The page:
As we move deeper into Holy Week, what powerful and hopeful Scriptural passages we have before us today! With the Easter Triduum almost upon us, we are reminded of the salvation made available to us all through God’s new covenant with His people.
From the first verse of today’s first reading, we are put on notice to pay attention to this important message! The beginning of the Chapter 49 of Isaiah offers the encouraging image of a humble servant called by the Lord from the womb and concealed like an arrow in His quiver or a sword in the shadow of His arm. Not only is Isaiah referring to a restoration of Israel after the difficult Babylonian exile, but there is a prefiguring of Jesus as the servant messiah who will become a “light to the nations” to bring “salvation to the ends of the earth.” The Psalm response further describes the salvation generously offered by God, who provides strength to each of us from our mother’s womb, forms a stronghold and fortress to give us safety, and rescues us “from the hand of the wicked.”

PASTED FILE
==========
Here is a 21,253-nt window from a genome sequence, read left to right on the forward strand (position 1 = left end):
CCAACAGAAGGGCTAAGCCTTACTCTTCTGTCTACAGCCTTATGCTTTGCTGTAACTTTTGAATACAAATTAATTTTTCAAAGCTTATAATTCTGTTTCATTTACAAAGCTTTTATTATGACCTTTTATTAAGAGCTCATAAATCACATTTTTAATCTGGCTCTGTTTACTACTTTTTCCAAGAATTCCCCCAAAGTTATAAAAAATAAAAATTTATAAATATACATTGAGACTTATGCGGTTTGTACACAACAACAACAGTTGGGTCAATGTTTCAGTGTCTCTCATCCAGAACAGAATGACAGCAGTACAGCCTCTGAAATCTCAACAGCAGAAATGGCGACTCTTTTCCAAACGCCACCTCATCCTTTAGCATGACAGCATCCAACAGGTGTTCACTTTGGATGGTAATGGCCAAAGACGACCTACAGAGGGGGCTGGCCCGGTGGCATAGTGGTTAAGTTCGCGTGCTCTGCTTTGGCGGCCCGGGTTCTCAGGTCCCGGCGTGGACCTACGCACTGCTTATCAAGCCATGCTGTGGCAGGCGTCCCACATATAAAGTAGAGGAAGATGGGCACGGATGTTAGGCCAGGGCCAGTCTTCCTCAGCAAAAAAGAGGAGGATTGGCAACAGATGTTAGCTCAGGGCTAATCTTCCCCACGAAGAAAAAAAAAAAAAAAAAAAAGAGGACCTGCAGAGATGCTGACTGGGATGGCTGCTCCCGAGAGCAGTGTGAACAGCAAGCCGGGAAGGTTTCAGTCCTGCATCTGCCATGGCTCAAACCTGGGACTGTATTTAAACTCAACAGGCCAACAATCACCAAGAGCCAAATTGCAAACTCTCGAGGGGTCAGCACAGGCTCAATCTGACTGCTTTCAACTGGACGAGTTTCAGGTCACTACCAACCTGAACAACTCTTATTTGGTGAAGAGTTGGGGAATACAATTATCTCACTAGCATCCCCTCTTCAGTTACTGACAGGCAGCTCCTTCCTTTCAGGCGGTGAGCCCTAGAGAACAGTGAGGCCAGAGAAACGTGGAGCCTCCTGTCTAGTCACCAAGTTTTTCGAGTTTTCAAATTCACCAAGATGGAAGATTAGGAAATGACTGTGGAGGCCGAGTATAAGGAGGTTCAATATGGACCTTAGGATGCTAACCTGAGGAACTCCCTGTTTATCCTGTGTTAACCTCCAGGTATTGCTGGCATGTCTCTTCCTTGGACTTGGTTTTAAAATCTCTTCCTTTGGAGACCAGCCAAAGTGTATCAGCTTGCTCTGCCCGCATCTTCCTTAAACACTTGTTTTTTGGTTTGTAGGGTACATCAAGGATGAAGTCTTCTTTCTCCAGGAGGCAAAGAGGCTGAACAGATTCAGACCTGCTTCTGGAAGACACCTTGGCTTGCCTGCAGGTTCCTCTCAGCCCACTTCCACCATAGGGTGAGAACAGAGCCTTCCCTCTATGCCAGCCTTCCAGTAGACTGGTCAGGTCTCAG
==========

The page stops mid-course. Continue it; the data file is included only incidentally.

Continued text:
Today’s Gospel verse leads into the passage of John describing how Jesus will bring salvation through His own sacrifice on the cross “like a gentle lamb to the slaughter.” As the beginning of the Gospel reading acknowledges, how distressed and “deeply troubled” Jesus must have felt at His betrayal by His closest friends and disciples, including Judas and Peter. Nevertheless, soon after in the garden of Gethsemane, Jesus remains faithful to the will of the Father in accepting the cup that He is presented.
How many times do we feel betrayed by those around us? Jesus provides a wonderful example to remain strong in our faith and to seek and do the will of God each day of our lives. Although we may sometimes fail and deny Christ as Peter did, we too can pick ourselves up through God’s grace to seek forgiveness, trust in God’s infinite mercy, and sing of the salvation offered by the Lord. Indeed, a hope-filled message to buoy our spirits in these final days of the Lenten season!
Dear Lord, thank You for redeeming us all through Your precious sacrifice and obedience unto death. Give us the grace to do God’s will every day and transform our own suffering into salvation. Amen.
George Ashline, Professor of Mathematics
First Reading: Isaiah 49:1-6
Psalm 71:1-4a, 5ab-6ab, 15, 17
Gospel: John 13:21-33, 36-38
Daily Scripture readings can be found online at the USCCB website